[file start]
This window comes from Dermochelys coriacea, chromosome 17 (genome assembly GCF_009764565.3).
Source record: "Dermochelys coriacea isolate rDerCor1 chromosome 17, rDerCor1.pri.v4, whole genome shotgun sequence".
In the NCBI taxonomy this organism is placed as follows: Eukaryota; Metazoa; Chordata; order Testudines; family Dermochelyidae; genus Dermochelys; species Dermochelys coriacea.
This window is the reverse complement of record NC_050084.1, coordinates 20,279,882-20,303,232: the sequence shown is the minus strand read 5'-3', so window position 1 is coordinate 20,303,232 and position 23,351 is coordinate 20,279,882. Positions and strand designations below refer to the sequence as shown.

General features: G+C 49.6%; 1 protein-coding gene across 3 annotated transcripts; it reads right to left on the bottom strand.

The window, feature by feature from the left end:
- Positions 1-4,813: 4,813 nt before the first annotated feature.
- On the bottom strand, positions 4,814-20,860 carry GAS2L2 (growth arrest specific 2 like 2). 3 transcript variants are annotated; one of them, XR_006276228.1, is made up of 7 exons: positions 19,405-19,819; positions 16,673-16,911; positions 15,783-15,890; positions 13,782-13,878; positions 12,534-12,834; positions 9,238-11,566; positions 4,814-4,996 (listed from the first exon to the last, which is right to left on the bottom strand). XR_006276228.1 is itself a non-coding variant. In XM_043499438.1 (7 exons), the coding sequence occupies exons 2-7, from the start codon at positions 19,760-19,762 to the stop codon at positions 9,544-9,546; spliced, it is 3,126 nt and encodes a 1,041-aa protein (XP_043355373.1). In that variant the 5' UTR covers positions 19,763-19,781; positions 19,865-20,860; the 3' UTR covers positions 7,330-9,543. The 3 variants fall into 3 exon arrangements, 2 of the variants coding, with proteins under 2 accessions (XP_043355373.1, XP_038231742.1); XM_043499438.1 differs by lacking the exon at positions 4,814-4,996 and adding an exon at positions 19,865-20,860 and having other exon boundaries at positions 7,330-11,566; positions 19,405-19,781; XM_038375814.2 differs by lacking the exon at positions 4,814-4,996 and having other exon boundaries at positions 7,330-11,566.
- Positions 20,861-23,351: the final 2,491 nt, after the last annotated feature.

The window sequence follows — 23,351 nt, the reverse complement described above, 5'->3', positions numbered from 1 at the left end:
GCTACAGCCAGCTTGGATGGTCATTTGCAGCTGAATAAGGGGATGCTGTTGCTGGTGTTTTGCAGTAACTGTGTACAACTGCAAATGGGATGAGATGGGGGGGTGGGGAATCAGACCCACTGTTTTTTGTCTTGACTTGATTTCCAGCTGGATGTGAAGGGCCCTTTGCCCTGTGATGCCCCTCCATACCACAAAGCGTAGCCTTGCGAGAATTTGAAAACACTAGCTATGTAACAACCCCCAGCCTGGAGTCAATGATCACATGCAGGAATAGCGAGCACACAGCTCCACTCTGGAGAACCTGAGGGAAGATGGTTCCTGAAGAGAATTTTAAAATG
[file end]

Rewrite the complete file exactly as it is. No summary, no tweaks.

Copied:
This window comes from Dermochelys coriacea, chromosome 17 (genome assembly GCF_009764565.3).
Source record: "Dermochelys coriacea isolate rDerCor1 chromosome 17, rDerCor1.pri.v4, whole genome shotgun sequence".
In the NCBI taxonomy this organism is placed as follows: Eukaryota; Metazoa; Chordata; order Testudines; family Dermochelyidae; genus Dermochelys; species Dermochelys coriacea.
This window is the reverse complement of record NC_050084.1, coordinates 20,279,882-20,303,232: the sequence shown is the minus strand read 5'-3', so window position 1 is coordinate 20,303,232 and position 23,351 is coordinate 20,279,882. Positions and strand designations below refer to the sequence as shown.

General features: G+C 49.6%; 1 protein-coding gene across 3 annotated transcripts; it reads right to left on the bottom strand.

The window, feature by feature from the left end:
- Positions 1-4,813: 4,813 nt before the first annotated feature.
- On the bottom strand, positions 4,814-20,860 carry GAS2L2 (growth arrest specific 2 like 2). 3 transcript variants are annotated; one of them, XR_006276228.1, is made up of 7 exons: positions 19,405-19,819; positions 16,673-16,911; positions 15,783-15,890; positions 13,782-13,878; positions 12,534-12,834; positions 9,238-11,566; positions 4,814-4,996 (listed from the first exon to the last, which is right to left on the bottom strand). XR_006276228.1 is itself a non-coding variant. In XM_043499438.1 (7 exons), the coding sequence occupies exons 2-7, from the start codon at positions 19,760-19,762 to the stop codon at positions 9,544-9,546; spliced, it is 3,126 nt and encodes a 1,041-aa protein (XP_043355373.1). In that variant the 5' UTR covers positions 19,763-19,781; positions 19,865-20,860; the 3' UTR covers positions 7,330-9,543. The 3 variants fall into 3 exon arrangements, 2 of the variants coding, with proteins under 2 accessions (XP_043355373.1, XP_038231742.1); XM_043499438.1 differs by lacking the exon at positions 4,814-4,996 and adding an exon at positions 19,865-20,860 and having other exon boundaries at positions 7,330-11,566; positions 19,405-19,781; XM_038375814.2 differs by lacking the exon at positions 4,814-4,996 and having other exon boundaries at positions 7,330-11,566.
- Positions 20,861-23,351: the final 2,491 nt, after the last annotated feature.

The window sequence follows — 23,351 nt, the reverse complement described above, 5'->3', positions numbered from 1 at the left end:
GCTACAGCCAGCTTGGATGGTCATTTGCAGCTGAATAAGGGGATGCTGTTGCTGGTGTTTTGCAGTAACTGTGTACAACTGCAAATGGGATGAGATGGGGGGGTGGGGAATCAGACCCACTGTTTTTTGTCTTGACTTGATTTCCAGCTGGATGTGAAGGGCCCTTTGCCCTGTGATGCCCCTCCATACCACAAAGCGTAGCCTTGCGAGAATTTGAAAACACTAGCTATGTAACAACCCCCAGCCTGGAGTCAATGATCACATGCAGGAATAGCGAGCACACAGCTCCACTCTGGAGAACCTGAGGGAAGATGGTTCCTGAAGAGAATTTTAAAATG